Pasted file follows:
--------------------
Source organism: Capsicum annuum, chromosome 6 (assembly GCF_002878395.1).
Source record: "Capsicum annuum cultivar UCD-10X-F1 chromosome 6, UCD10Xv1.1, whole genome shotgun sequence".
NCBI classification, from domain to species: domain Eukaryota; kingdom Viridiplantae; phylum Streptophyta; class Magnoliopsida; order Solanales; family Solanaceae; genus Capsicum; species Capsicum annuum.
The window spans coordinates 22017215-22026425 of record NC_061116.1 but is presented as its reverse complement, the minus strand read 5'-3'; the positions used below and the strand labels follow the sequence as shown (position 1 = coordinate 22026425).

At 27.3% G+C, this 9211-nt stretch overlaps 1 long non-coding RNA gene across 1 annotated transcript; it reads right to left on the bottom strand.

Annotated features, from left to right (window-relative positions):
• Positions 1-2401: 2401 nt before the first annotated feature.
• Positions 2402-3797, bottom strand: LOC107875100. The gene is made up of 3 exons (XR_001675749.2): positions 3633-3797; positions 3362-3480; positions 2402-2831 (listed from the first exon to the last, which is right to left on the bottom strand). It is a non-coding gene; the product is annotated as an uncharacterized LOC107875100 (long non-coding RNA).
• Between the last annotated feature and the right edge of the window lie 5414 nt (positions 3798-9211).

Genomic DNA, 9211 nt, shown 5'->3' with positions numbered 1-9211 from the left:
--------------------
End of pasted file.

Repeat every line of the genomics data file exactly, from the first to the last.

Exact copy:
Source organism: Capsicum annuum, chromosome 6 (assembly GCF_002878395.1).
Source record: "Capsicum annuum cultivar UCD-10X-F1 chromosome 6, UCD10Xv1.1, whole genome shotgun sequence".
NCBI classification, from domain to species: domain Eukaryota; kingdom Viridiplantae; phylum Streptophyta; class Magnoliopsida; order Solanales; family Solanaceae; genus Capsicum; species Capsicum annuum.
The window spans coordinates 22017215-22026425 of record NC_061116.1 but is presented as its reverse complement, the minus strand read 5'-3'; the positions used below and the strand labels follow the sequence as shown (position 1 = coordinate 22026425).

At 27.3% G+C, this 9211-nt stretch overlaps 1 long non-coding RNA gene across 1 annotated transcript; it reads right to left on the bottom strand.

Annotated features, from left to right (window-relative positions):
• Positions 1-2401: 2401 nt before the first annotated feature.
• Positions 2402-3797, bottom strand: LOC107875100. The gene is made up of 3 exons (XR_001675749.2): positions 3633-3797; positions 3362-3480; positions 2402-2831 (listed from the first exon to the last, which is right to left on the bottom strand). It is a non-coding gene; the product is annotated as an uncharacterized LOC107875100 (long non-coding RNA).
• Between the last annotated feature and the right edge of the window lie 5414 nt (positions 3798-9211).

Genomic DNA, 9211 nt, shown 5'->3' with positions numbered 1-9211 from the left: